The mySidewalk team found 22 pre-calculated percentages whose values failed our data quality checks. Upon further investigation, the precalculated value errors fell into two categories: (1) the wrong year of data used in the denominator (i.e. total population 2010, but should have been total population 2015) or (2) the wrong year and variable in the denominator (i.e. total population 2010 instead of total seniors 2015).

How did you fix it?
Where possible, the mySidewalk team used denominator values from the raw USDA ERS Food Environment Atlas. However, in order to make all of the necessary corrections, the mySidewalk team used two other data sources: the US Decennial Census 2010 and the US Census American Community Survey (ACS) 5-year estimates 2014-2018.

We were able to make these corrections because the mySidewalk data system is built around geography and maintains metadata about every value. The mySidewalk data system made it easy for the team to pull the needed values for over 3,000 geographies to serve as the correct denominators, fixing over 70,000 precalculated percentages, and update all existing data visualizations with the corrected values.

Creating An Efficient Data Process

An organized, clean, and accessible data system is a must-have for driving data-driven decisions with accuracy. Data isn't magic--there's a lot under the hood--but you don't have to be an advanced data scientist to get it right. Thanks to our data process, we were able to correct the issue and update over 70k values, preserving data stories in our partner's communities.

  • Our Data Library contains information from over 40 data sources, each with rich metadata describing: time, geography, labels, relationships with other data, units, format, availability, and source information.
  • Every data source is regularly checked for updates, and variables receive routine review, with new variables and data sources routinely added.
  • By storing information about each data variable in multiple ways, we can easily match things, such as time, variable, and geography to validate and connect information for easier analysis and communication.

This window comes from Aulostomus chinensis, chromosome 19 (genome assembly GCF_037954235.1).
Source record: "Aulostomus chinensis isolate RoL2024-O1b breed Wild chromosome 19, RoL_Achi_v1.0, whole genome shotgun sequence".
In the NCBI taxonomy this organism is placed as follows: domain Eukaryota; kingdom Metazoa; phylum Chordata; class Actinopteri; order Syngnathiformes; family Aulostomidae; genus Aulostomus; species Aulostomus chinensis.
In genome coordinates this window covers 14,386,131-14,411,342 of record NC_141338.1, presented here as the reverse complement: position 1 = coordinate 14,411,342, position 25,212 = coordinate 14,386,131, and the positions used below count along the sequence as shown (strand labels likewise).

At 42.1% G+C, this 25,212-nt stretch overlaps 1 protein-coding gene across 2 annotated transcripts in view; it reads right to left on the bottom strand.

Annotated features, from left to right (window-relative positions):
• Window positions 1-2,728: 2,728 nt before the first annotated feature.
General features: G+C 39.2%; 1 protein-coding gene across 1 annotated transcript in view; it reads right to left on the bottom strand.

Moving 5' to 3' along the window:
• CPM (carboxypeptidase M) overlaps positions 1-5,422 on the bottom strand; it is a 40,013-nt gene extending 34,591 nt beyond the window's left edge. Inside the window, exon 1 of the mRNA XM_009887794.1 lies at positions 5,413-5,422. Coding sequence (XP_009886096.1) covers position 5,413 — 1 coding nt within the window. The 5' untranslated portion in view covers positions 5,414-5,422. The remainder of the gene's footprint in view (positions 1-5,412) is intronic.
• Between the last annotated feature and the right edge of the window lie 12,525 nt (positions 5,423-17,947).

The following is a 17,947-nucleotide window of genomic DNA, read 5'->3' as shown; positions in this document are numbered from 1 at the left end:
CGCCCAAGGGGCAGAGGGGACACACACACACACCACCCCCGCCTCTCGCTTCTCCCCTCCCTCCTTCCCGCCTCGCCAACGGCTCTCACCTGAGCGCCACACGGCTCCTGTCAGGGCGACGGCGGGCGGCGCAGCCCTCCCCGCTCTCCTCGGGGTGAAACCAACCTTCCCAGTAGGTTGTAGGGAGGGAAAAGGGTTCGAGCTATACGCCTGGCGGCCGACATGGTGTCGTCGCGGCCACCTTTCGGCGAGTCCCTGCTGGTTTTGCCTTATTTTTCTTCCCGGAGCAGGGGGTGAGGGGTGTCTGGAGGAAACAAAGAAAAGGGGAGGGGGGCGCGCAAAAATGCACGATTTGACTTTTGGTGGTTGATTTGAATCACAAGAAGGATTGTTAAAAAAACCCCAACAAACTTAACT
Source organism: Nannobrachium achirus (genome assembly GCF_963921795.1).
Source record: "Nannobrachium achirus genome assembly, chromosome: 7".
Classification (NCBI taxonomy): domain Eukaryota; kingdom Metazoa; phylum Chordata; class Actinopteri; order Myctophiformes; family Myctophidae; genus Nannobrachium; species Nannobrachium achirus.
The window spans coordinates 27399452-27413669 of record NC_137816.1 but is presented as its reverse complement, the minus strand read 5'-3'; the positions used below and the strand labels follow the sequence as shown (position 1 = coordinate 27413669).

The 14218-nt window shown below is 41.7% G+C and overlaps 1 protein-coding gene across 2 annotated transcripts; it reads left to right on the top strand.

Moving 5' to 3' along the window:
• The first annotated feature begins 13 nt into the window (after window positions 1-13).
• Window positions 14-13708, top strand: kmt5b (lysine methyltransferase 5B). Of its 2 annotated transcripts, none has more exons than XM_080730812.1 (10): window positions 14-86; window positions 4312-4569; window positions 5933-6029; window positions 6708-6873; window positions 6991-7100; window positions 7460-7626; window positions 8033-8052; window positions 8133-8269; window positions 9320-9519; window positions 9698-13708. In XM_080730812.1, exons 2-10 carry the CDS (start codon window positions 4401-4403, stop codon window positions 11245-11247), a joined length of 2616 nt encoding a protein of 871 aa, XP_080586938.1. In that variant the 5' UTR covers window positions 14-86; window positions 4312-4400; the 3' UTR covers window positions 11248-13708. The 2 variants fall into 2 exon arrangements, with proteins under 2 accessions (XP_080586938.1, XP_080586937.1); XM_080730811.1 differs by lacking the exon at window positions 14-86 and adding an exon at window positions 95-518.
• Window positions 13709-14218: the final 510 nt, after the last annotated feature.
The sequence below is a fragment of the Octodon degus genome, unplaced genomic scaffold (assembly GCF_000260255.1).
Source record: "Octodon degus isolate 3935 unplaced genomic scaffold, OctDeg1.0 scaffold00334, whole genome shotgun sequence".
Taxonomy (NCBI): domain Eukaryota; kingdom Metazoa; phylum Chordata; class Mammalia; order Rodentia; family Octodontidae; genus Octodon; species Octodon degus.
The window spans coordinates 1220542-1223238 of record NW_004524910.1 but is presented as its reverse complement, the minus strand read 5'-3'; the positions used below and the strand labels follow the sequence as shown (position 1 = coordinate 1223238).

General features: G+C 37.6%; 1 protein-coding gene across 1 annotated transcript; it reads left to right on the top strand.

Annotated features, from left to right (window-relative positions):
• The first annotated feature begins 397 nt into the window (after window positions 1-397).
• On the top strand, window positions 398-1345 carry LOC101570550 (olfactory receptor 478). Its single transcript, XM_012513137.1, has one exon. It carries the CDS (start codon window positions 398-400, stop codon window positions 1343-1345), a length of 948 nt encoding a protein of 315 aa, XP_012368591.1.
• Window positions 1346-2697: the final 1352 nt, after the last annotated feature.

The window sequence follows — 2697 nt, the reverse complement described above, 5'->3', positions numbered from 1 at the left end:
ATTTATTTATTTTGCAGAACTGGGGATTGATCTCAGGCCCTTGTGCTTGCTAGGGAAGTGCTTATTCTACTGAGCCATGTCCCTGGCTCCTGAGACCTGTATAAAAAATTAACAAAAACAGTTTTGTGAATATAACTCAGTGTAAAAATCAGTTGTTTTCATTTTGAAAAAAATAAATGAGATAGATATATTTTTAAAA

Of course--data alone isn't a path to success, both in process and real world impact. Even good data isn't helpful to anyone if nobody knows it's there.


Data In Action: Solving Community Problems

By quickly correcting the USDA data values, real world stories of food landscapes and access can be told with accuracy and stay focused on building impact.

Vitalyst Health Foundation State Health Data DashboardStatewide Health Data Dashboard - Vitalyst Health

It is the work done by organizations like Weber-Morgan Health Department, Maricopa County Department of Public Health, and Vitalyst Health Foundation that uses data to push forward change. In this instance: using information from the USDA to share visualizations and narratives about community food conditions to the public. By publishing with mySidewalk, they can rest assured that the information displayed is clear for their audience and that the data is extensively and continuously reviewed.

Whether it's validating and updating data or helping craft a communications strategy, we're honored to have just a part of improving communities across the country.

SNAP usage in Maricopa County and Weber-Morgan County CHASNAP Usage in Maricopa County & Weber-Morgan Health Department CHA

Access A Data System Built on Reliability

Building and maintaining a data system requires time and expertise, but data access shouldn't have to. We launched Seek last month as the next step in our mission to democratize data. Seek allows you to browse, select, and download data from the mySidewalk Data Library, which is validated and maintained with the principles above and is what power data stories used by changemakers across the country.

Learn More About Seek

Existing mySidewalk Platform subscriber?
Start using Seek or take a tour now.


 

Introducing Seek